The team modeled two distinct strands of the polymer chains and measured electric current passing through them, which matched theoretical predictions.

From UNSW Sydney Newsroom (Australia)

View Full Article

Sunday, June 26, 2022

On the Dangers of Crytocurrencies and Uselessness of Blockchain

 Bruce Schneier writes a cautional opinion piece,  I don't agree entirely regarding blockchain.   But the caution is good ... . below the intro, click for the whole thing and further expert comments.

On the Dangers of Cryptocurrencies and the Uselessness of Blockchain

Earlier this month, I and others wrote a letter to Congress, basically saying that cryptocurrencies are an complete and total disaster, and urging them to regulate the space. Nothing in that letter is out of the ordinary, and is in line with what I wrote about blockchain in 2019. In response, Matthew Green has written—not really a rebuttal—but a “a general response to some of the more common spurious objections…people make to public blockchain systems.” In it, he makes several broad points:   .....

On the Physics of Thought

 Closer to understanding of the thinking process.

ACM TECHNEWS

How the Brain Prepares to Think

By Texas Advanced Computing Center,  June 23, 2022

The University of Texas Southwestern Medical Center's Jose Rizo-Rey and colleagues used the Texas Advanced Computing Center's Frontera supercomputer to probe the physics of thought activation in the brain.

The researchers have generated all-atom molecular dynamics simulations to explore the nature of the primed state of synaptic vesicles, indicating specialized proteins are "spring-loaded" and awaiting calcium ions to induce fusion.

The models only simulate the first few microseconds of the fusion process, but Rizo-Rey posits that fusion should occur in that time.   Rizo-Rey said, "If I see how it's starting, the lipids starting to mix, then I'll ask for 5 million hours [the maximum time available] on Frontera" to record the spring-loaded proteins' trigger and the fusion/transmission process.

From Texas Advanced Computing Center  ...    

Said University of Texas professor Jose Rizo-Rey, "This country was very successful because of basic research. Translation is important, but if you don't have the basic science, you have nothing to translate." ...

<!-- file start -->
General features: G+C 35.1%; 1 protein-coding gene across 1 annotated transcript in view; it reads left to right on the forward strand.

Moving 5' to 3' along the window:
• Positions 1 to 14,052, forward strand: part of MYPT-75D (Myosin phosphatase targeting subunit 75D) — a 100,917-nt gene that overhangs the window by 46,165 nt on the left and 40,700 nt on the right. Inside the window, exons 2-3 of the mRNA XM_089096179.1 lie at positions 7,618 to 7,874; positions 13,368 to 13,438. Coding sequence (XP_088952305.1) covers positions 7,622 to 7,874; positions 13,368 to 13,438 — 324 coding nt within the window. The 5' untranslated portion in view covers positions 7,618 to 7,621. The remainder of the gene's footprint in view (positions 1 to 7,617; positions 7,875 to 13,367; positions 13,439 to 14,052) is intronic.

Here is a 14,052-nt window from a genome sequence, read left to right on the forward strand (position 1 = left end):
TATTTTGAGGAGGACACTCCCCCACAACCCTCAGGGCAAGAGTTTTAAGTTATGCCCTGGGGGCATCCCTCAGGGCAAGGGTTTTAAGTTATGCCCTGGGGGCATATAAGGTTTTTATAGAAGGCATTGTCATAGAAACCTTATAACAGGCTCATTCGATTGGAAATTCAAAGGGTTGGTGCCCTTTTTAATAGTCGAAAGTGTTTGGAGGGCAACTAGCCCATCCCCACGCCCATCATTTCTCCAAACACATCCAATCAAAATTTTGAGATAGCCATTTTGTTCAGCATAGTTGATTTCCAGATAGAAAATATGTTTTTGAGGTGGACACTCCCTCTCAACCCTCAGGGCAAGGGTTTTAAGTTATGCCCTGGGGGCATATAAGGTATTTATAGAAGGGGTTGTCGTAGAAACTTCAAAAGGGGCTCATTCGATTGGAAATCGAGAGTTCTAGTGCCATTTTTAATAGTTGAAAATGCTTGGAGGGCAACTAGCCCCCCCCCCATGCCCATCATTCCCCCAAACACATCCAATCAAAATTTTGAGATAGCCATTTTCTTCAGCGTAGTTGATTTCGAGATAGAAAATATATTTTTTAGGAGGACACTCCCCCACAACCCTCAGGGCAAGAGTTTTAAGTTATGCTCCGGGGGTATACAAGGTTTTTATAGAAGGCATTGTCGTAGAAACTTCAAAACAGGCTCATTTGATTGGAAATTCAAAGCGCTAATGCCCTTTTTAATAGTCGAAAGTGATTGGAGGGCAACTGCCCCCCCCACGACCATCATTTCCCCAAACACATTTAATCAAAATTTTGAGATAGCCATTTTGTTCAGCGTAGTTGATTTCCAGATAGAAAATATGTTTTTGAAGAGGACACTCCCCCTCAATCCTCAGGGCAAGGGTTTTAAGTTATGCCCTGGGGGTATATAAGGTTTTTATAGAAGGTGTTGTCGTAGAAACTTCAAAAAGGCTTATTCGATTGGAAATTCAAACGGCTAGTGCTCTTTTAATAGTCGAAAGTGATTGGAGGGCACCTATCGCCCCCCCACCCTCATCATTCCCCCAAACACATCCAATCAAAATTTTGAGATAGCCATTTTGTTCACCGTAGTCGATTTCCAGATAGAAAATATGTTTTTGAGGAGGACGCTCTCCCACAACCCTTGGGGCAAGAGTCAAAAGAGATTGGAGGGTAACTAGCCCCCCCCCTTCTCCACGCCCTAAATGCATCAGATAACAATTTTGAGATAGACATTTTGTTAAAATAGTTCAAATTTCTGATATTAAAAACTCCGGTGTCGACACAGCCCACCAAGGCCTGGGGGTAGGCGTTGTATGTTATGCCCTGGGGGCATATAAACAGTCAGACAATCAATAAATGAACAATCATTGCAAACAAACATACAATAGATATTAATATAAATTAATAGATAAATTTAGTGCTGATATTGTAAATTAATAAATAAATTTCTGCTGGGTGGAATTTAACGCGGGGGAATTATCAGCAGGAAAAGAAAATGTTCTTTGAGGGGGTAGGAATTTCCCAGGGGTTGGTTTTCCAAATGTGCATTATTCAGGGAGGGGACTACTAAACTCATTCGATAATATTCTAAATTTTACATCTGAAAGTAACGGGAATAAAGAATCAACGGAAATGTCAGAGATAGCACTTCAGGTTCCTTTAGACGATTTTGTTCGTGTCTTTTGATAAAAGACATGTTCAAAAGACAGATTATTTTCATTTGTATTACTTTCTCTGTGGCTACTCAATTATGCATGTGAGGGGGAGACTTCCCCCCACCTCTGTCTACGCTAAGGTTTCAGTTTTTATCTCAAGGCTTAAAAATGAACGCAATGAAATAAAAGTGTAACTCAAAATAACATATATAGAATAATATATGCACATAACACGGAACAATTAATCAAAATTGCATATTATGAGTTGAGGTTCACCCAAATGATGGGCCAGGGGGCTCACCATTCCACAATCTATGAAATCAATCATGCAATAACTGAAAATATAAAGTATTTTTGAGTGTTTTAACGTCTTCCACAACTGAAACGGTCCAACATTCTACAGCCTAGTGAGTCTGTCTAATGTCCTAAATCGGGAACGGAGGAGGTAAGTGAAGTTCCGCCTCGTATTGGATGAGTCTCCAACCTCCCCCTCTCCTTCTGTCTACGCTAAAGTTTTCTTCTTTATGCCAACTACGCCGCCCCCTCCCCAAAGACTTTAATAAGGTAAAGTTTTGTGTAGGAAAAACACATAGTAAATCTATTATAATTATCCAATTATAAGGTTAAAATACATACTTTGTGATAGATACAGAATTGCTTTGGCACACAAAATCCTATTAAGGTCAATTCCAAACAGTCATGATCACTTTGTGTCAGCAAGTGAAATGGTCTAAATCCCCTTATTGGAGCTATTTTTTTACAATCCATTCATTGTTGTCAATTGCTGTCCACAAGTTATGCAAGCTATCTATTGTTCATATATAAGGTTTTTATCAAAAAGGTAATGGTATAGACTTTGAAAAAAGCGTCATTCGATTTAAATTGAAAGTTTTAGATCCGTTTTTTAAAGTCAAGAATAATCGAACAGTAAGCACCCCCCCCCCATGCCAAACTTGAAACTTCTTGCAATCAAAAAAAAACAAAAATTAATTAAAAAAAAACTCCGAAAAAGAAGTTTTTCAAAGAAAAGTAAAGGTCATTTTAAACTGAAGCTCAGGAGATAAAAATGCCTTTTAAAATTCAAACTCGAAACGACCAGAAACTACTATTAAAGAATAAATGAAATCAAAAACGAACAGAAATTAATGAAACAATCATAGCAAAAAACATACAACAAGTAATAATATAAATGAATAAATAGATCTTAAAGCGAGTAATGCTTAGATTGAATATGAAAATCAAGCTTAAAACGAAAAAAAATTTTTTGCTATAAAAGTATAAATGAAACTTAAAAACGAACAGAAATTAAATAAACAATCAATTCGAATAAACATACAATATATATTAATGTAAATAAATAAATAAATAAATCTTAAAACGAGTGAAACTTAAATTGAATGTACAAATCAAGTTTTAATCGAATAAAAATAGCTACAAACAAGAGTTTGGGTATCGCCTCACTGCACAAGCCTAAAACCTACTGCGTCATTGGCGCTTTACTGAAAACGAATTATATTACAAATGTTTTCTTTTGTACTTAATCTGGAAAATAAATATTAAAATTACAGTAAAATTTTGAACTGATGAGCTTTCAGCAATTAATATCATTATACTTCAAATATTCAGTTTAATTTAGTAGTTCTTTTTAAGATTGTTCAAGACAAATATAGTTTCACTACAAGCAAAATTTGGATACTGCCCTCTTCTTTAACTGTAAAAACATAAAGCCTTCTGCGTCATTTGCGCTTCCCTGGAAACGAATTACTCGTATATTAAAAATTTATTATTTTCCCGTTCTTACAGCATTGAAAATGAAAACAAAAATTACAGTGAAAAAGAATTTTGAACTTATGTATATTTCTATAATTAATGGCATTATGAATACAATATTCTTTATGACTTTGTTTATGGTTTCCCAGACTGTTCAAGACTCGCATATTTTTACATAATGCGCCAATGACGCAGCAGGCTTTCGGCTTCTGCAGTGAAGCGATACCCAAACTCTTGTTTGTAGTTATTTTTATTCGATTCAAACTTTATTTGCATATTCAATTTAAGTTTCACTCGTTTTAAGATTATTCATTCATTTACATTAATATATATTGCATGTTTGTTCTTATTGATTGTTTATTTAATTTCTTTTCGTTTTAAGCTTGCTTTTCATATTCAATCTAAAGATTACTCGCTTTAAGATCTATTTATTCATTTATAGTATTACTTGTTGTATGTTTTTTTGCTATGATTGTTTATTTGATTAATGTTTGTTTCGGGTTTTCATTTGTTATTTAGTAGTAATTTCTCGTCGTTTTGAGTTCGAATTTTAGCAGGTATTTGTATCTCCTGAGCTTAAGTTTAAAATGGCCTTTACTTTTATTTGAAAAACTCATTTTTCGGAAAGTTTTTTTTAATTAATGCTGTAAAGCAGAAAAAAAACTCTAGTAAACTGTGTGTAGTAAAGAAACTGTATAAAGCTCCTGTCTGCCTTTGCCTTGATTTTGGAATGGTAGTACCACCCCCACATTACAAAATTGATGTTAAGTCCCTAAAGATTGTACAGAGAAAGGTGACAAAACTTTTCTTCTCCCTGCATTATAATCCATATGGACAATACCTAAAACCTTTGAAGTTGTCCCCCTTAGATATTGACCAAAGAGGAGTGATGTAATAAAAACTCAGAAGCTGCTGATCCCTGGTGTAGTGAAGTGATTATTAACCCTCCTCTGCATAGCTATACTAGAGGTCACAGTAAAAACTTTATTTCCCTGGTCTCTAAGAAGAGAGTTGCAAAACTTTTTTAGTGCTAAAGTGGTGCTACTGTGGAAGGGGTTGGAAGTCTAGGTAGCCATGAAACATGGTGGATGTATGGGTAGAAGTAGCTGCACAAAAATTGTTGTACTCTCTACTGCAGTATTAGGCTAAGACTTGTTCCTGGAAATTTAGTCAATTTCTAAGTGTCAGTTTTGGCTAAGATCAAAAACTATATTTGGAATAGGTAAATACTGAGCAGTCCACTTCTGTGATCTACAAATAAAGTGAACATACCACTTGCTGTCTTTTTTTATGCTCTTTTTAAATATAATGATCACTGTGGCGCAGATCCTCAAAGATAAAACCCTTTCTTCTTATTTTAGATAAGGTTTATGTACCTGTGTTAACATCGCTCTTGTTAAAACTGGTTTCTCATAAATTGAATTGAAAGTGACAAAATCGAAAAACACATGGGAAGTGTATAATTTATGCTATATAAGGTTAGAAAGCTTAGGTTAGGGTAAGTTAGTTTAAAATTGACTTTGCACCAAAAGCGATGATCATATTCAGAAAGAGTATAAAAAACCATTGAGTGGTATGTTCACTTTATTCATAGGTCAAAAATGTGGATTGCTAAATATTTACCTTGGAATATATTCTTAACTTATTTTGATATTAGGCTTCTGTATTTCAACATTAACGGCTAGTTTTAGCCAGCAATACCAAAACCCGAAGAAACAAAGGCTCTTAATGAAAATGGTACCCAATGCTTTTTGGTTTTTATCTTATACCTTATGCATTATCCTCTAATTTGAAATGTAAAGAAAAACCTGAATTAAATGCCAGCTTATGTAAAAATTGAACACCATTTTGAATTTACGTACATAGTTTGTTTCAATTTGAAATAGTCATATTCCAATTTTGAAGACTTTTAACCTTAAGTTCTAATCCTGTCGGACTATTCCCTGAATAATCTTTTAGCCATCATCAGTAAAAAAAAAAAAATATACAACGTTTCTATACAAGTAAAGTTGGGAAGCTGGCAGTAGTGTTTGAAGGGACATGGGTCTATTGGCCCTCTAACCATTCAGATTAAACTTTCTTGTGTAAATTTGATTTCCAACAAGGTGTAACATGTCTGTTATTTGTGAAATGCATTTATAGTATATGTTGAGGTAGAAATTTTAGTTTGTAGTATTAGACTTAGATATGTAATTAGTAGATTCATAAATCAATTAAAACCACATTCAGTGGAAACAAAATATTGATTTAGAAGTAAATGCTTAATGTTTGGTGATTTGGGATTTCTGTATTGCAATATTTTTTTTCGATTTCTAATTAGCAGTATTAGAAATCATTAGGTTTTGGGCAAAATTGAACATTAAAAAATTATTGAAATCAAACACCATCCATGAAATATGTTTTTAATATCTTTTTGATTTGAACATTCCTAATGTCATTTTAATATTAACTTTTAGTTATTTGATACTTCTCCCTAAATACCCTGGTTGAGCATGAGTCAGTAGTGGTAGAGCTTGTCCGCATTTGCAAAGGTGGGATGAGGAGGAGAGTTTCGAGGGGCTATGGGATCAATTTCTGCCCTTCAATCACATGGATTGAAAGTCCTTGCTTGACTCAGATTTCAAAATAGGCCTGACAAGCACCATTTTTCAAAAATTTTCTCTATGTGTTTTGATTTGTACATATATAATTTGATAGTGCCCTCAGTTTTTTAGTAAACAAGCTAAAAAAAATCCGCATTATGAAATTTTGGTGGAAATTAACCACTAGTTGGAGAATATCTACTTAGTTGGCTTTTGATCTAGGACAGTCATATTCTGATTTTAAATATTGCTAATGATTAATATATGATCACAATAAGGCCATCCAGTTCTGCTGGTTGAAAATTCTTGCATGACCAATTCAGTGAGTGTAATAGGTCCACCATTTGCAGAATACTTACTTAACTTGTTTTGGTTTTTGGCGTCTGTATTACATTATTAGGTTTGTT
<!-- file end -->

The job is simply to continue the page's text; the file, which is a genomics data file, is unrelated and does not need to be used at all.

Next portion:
Petabit Data Speed

 New Speed of data transmission.

Researchers in Japan Set a Record for Petabit Data Transmission per Second 

From Interesting Engineering

Ameya Paleja, June 2, 2022

Researchers at Japan's National Institute of Information and Communications Technology (NICT) set a new world record of 1.02 petabit data transmission per second over 31.68 miles (51 km). The researchers used wavelength division multiplexing to transmit data through a standard 0.125-mm diameter multi-core fiber, enabling more data to be transmitted simultaneously through the same cable. The researchers also included the C, L, and S-bands during their test transmission, and employed custom amplifiers for the bands to transmit across 801 wavelengths.  .... 

Saturday, June 25, 2022

Researchers Build An Unsupervised Machine Learning Algorithm

 Not understanding it, considerable detail linked to.  

ACM CAREERS

Researchers Build An Unsupervised Machine Learning Algorithm

By Marktechpost, June 21, 2022

A group of Cornell physicists and computer scientists developed an unsupervised machine learning method called X-ray diffraction temperature clustering (X-TEC). This method can automatically extract charge density wave order parameters and detect intraunit cell ordering and its fluctuations from high-volume X-ray diffraction measurements taken at various temperatures. Using X-TEC, the researchers studied the major components of a pyrochlore oxide metal, Cd2Re2O7. 

Their paper, published in the Proceedings of the National Academy of Sciences, demonstrates that machine learning can generate a fair and thorough analysis of such data that combines long-range and short-range structural correlations as a function of temperature.

The researchers believe that the atomic-scale understanding of fluctuations in a complicated quantum substance will pave paths for more scientific discoveries of new phases of matter by employing extensive, information-rich diffraction data.

From Marktechpost

View Full Article   

Algorithms with Prediction

Useful thoughts, technical.   Considering the worst case. 

Algorithms with Predictions  By Michael Mitzenmacher, Sergei Vassilvitskii

Communications of the ACM, July 2022, Vol. 65 No. 7, Pages 33-35   10.1145/3528087

The theoretical study of algorithms and data structures has been bolstered by worst-case analysis, where we prove bounds on the running time, space, approximation ratio, competitive ratio, or other measure that holds even in the worst case. Worst-case analysis has proven invaluable for understanding aspects of both the complexity and practicality of algorithms, providing useful features like the ability to use algorithms as building blocks and subroutines with a clear picture of the worst-case performance. More and more, however, the limitations of worst-case analysis become apparent and create new challenges. In practice, we often do not face worst-case scenarios, and the question arises of how we can tune our algorithms to work even better on the kinds of instances we are likely to see, while ideally keeping a rigorous formal framework similar to what we have developed through worst-case analysis.